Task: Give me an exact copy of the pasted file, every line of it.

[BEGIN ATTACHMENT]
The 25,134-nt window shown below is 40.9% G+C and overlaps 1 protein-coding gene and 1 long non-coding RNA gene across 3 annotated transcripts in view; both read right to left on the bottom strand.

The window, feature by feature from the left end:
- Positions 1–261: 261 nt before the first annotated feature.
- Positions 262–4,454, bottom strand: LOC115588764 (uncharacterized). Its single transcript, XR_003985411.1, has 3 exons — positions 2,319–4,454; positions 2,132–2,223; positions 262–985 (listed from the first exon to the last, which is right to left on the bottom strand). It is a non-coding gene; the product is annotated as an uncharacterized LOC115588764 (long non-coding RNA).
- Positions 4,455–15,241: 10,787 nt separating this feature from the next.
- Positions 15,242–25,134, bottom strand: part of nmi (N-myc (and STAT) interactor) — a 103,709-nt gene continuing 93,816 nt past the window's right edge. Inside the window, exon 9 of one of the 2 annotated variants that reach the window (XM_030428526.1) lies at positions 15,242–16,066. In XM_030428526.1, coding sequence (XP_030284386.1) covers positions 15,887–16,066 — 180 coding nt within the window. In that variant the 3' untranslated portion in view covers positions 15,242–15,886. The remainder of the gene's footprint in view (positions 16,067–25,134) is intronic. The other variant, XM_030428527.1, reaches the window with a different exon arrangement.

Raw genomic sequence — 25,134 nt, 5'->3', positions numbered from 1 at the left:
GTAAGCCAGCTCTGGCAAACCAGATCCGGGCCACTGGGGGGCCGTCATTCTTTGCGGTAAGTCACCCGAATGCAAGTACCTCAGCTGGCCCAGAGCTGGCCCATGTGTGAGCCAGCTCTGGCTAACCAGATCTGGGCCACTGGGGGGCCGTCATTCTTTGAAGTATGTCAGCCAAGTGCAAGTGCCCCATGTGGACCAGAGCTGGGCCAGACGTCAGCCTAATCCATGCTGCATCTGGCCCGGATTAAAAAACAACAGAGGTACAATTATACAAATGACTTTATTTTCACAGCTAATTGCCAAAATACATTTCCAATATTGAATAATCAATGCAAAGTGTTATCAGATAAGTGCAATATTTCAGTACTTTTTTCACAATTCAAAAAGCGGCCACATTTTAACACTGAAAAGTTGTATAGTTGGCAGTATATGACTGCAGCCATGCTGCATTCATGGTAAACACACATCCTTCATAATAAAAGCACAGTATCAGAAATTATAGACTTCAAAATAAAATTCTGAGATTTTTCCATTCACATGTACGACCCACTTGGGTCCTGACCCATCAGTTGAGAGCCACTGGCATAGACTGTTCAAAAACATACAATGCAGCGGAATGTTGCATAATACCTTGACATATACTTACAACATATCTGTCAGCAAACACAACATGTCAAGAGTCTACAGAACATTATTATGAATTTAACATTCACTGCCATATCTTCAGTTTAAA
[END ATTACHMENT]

The 25,134-nt window shown below is 40.9% G+C and overlaps 1 protein-coding gene and 1 long non-coding RNA gene across 3 annotated transcripts in view; both read right to left on the bottom strand.

The window, feature by feature from the left end:
- Positions 1–261: 261 nt before the first annotated feature.
- Positions 262–4,454, bottom strand: LOC115588764 (uncharacterized). Its single transcript, XR_003985411.1, has 3 exons — positions 2,319–4,454; positions 2,132–2,223; positions 262–985 (listed from the first exon to the last, which is right to left on the bottom strand). It is a non-coding gene; the product is annotated as an uncharacterized LOC115588764 (long non-coding RNA).
- Positions 4,455–15,241: 10,787 nt separating this feature from the next.
- Positions 15,242–25,134, bottom strand: part of nmi (N-myc (and STAT) interactor) — a 103,709-nt gene continuing 93,816 nt past the window's right edge. Inside the window, exon 9 of one of the 2 annotated variants that reach the window (XM_030428526.1) lies at positions 15,242–16,066. In XM_030428526.1, coding sequence (XP_030284386.1) covers positions 15,887–16,066 — 180 coding nt within the window. In that variant the 3' untranslated portion in view covers positions 15,242–15,886. The remainder of the gene's footprint in view (positions 16,067–25,134) is intronic. The other variant, XM_030428527.1, reaches the window with a different exon arrangement.

Raw genomic sequence — 25,134 nt, 5'->3', positions numbered from 1 at the left:
GTAAGCCAGCTCTGGCAAACCAGATCCGGGCCACTGGGGGGCCGTCATTCTTTGCGGTAAGTCACCCGAATGCAAGTACCTCAGCTGGCCCAGAGCTGGCCCATGTGTGAGCCAGCTCTGGCTAACCAGATCTGGGCCACTGGGGGGCCGTCATTCTTTGAAGTATGTCAGCCAAGTGCAAGTGCCCCATGTGGACCAGAGCTGGGCCAGACGTCAGCCTAATCCATGCTGCATCTGGCCCGGATTAAAAAACAACAGAGGTACAATTATACAAATGACTTTATTTTCACAGCTAATTGCCAAAATACATTTCCAATATTGAATAATCAATGCAAAGTGTTATCAGATAAGTGCAATATTTCAGTACTTTTTTCACAATTCAAAAAGCGGCCACATTTTAACACTGAAAAGTTGTATAGTTGGCAGTATATGACTGCAGCCATGCTGCATTCATGGTAAACACACATCCTTCATAATAAAAGCACAGTATCAGAAATTATAGACTTCAAAATAAAATTCTGAGATTTTTCCATTCACATGTACGACCCACTTGGGTCCTGACCCATCAGTTGAGAGCCACTGGCATAGACTGTTCAAAAACATACAATGCAGCGGAATGTTGCATAATACCTTGACATATACTTACAACATATCTGTCAGCAAACACAACATGTCAAGAGTCTACAGAACATTATTATGAATTTAACATTCACTGCCATATCTTCAGTTTAAA